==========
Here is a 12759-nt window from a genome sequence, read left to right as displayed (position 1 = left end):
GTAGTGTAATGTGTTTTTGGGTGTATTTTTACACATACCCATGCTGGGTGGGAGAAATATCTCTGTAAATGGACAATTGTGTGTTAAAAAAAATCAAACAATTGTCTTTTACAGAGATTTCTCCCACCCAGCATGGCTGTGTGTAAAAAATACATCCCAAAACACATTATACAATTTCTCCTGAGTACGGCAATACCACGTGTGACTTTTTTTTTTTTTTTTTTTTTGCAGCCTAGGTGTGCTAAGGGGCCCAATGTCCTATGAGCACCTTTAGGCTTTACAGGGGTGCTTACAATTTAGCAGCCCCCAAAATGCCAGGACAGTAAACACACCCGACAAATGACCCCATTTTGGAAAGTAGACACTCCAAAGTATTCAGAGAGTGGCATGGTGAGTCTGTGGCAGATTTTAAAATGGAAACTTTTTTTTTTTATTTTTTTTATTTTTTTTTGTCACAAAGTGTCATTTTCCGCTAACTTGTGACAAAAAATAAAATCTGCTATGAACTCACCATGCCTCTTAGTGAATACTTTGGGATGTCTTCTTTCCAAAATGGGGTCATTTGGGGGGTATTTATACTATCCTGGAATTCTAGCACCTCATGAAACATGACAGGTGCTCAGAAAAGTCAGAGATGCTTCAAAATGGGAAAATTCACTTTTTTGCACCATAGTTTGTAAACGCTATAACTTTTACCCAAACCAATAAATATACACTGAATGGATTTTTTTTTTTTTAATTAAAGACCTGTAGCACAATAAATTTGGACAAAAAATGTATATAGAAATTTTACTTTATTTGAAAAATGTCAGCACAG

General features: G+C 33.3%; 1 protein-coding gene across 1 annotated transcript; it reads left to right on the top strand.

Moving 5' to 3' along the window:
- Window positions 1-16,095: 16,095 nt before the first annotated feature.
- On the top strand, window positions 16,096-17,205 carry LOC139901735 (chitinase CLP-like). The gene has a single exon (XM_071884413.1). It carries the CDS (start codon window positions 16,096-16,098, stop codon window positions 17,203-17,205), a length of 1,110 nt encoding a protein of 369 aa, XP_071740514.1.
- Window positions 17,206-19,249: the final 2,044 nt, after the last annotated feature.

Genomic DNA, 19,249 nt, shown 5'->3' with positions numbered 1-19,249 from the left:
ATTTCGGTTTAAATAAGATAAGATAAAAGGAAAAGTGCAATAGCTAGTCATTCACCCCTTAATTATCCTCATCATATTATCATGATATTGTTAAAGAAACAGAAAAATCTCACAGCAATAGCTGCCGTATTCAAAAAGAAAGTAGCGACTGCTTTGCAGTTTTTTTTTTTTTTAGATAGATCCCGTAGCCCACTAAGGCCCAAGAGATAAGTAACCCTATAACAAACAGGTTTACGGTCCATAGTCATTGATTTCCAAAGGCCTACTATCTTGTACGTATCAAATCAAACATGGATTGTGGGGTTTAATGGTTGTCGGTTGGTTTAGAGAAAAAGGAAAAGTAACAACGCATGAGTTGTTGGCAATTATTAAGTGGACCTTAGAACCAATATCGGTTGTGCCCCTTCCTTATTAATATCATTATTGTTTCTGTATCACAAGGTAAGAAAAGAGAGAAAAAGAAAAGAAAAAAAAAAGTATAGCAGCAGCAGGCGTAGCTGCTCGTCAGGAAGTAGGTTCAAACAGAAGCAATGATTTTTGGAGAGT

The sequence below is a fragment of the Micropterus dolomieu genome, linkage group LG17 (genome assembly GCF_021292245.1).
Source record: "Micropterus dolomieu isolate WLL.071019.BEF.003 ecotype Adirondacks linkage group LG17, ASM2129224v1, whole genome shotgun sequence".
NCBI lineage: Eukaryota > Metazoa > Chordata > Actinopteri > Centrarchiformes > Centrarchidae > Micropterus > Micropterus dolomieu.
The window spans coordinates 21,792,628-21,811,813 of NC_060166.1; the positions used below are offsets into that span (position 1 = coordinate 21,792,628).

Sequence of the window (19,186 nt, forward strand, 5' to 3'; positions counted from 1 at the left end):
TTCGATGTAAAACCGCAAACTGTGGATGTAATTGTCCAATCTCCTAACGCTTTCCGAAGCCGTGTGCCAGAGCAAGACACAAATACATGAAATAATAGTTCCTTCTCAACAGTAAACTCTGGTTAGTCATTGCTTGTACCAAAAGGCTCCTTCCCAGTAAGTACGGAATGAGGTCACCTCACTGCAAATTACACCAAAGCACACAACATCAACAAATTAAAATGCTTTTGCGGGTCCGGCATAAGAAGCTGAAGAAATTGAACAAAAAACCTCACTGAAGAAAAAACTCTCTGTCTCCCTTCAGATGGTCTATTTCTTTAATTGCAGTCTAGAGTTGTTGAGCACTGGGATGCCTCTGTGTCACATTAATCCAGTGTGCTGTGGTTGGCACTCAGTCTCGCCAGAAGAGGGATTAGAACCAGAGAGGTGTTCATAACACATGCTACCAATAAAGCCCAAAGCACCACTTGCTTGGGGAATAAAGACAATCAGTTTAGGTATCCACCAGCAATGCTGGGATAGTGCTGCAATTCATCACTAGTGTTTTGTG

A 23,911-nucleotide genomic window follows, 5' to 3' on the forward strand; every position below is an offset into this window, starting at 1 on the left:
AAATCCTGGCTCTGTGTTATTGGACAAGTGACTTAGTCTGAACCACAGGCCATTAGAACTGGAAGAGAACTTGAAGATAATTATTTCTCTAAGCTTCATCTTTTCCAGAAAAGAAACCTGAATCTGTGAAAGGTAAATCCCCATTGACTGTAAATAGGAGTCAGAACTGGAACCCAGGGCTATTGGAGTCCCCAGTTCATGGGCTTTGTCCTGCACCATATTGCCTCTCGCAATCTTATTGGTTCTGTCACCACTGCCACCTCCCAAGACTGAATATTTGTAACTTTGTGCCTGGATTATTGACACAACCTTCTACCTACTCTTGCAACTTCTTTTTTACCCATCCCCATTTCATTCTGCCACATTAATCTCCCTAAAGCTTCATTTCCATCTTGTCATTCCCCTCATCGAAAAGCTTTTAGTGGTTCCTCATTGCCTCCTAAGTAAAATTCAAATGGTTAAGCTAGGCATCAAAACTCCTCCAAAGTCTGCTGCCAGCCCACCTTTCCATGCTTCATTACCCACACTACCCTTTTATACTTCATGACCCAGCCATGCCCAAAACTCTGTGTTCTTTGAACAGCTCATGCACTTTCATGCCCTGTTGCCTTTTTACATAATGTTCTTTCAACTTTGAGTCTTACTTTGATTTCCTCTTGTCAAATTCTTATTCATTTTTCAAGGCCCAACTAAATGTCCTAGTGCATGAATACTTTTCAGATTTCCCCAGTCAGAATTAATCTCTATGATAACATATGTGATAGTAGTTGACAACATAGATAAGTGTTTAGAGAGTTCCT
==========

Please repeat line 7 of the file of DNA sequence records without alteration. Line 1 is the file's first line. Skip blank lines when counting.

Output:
- Window positions 17,206-19,249: the final 2,044 nt, after the last annotated feature.